Of course I've already had some skinned elbows and knees, perhaps even a cracked skull on my adventure thus far.
Back when I was barely out of the starting gate, I remember my first official critique by my writer's group, the mighty CALIHOO. I was chomping at the bit to get my first one, so that I could either show off what I was capable of, or know which direction I needed to go. I have to admit I was hoping for the former, but I prepared for the latter.
When I handed out my manuscript, carefully kept at the maximum number of words allowed, I handed out a red pen to each of the other writers in the group along with it. Then I waited, not so patiently, during the intervening week.
First let me tell you, because of that manuscript, the group changed the maximum number of words allowed downward. That was blow number one. Then they each started to let me know what they thought of my effort.
Now, having attended one of the meetings as a guest, years before I joined, I knew they could be brutally honest in their assessments. But let me tell you, witnessing it from the outside is vastly different from sitting in the chair of the critiqued. The next two hours were some of the worst I'd endured in my entire life. I knew the rule, you didn't argue or defend your work, which makes sense. If you need to defend your writing, then you didn't write it well enough. If you need to explain outside the work, then, oops... well, you know.
They had all used the red pens I'd given them, and bled freely over the pages of the manuscript. I'd expected it, truly, but the bloody massacre was almost more than I could take. I questioned myself whether I really wanted to be a writer many times that evening. I almost stood up several times, to apologize for my mistake and leave.
But I didn't. I took copious notes, along with everything they'd written in their copies. I listened. Then I went home to bind my wounds.
Each time after that there was less blood on my pages, and more little hearts or smiley faces on parts they liked. Eventually it got to the point where I heard, more than once, the story had gripped them enough they forgot to look for my mistakes.
They say every writer needs to write at least a million words before they start to get good. Well, I busted out those million as fast as I could. I didn't keep track of where I was on that scale before I started getting great positive feedback.
I'm still improving, hopefully I always will be, but I'm ready now for the next step of the adventure.
Our group had the great privilege of being visited by two authors who've spent some time on the New York Times Best Seller List. Both of them gave very similar advice about how to succeed as an independent author. At the time neither one of them were very impressed with the changes traditional publishing had undergone.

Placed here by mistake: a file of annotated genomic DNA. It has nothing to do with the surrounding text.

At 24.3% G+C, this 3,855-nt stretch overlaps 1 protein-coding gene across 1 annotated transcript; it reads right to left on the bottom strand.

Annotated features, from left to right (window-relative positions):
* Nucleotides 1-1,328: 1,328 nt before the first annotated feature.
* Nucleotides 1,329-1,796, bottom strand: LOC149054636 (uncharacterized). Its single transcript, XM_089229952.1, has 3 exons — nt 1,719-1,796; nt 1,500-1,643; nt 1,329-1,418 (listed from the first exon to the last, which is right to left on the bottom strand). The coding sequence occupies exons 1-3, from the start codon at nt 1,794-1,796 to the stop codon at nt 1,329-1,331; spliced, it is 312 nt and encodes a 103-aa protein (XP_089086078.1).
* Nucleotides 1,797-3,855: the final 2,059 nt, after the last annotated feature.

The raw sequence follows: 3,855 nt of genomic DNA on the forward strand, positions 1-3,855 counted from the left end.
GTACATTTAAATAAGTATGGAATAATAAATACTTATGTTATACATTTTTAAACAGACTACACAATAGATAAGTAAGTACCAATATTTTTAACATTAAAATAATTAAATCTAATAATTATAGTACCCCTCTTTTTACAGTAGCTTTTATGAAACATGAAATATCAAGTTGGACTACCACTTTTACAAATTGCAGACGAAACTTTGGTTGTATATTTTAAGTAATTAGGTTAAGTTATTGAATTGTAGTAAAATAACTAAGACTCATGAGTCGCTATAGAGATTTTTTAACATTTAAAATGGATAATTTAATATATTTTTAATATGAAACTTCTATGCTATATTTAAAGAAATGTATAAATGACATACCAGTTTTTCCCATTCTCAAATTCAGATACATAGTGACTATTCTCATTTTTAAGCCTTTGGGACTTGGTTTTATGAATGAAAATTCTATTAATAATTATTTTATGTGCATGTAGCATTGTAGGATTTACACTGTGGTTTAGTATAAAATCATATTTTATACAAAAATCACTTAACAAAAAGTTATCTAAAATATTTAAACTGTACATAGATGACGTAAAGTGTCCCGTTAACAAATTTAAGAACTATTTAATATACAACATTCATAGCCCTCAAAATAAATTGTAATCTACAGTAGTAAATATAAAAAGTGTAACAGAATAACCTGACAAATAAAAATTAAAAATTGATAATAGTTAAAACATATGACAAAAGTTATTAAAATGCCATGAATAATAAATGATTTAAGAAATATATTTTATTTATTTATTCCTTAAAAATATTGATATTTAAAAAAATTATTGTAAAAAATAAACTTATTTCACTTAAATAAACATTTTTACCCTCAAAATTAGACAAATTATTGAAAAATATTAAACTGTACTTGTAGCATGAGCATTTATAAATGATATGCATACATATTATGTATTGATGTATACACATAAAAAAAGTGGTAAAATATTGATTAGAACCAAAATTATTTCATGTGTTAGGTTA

What both of them told us, was to get three books published, ideally involving the same characters, before you start your marketing. They said when people finish reading the first book, and they like it, there was a fairly good chance they'd start reading the second. If they finished that one, and still liked it, there was a greater chance they would move straight into the third. If they liked that one, then we would have them hooked and we'd have some dedicated readers. Readers who would most likely buy anything we put out after that.
Well, I just published my third book in the series, Out of the Mist, so I'm ready!
The next leg of the journey is beginning, and I have to say, it is more daunting than all I've done before.
Marketing, the one thing most authors dread. We can't write our way, for the most part, out of this trial. We have to talk to people, we have to talk about our creations instead of letting them speak for us. We have to put ourselves out there.
We also have to overcome peoples disbelief and impressions. We've all read stuff we didn't like, quite often by new writers who haven't honed their skills yet. So when a new author comes along and asks people to read their stuff, many of us dread digging in, afraid it's going to be torture, as well as fearing letting the writer know it's bad.
I've received enough reviews of my books, by people whose opinions I trust, to know most readers are going to enjoy them. Now I just have to convince everyone else.
So, tallyho, here we go. I have my salakhoff (the pith helmet most call a safari hat) and am ready to march into the jungle!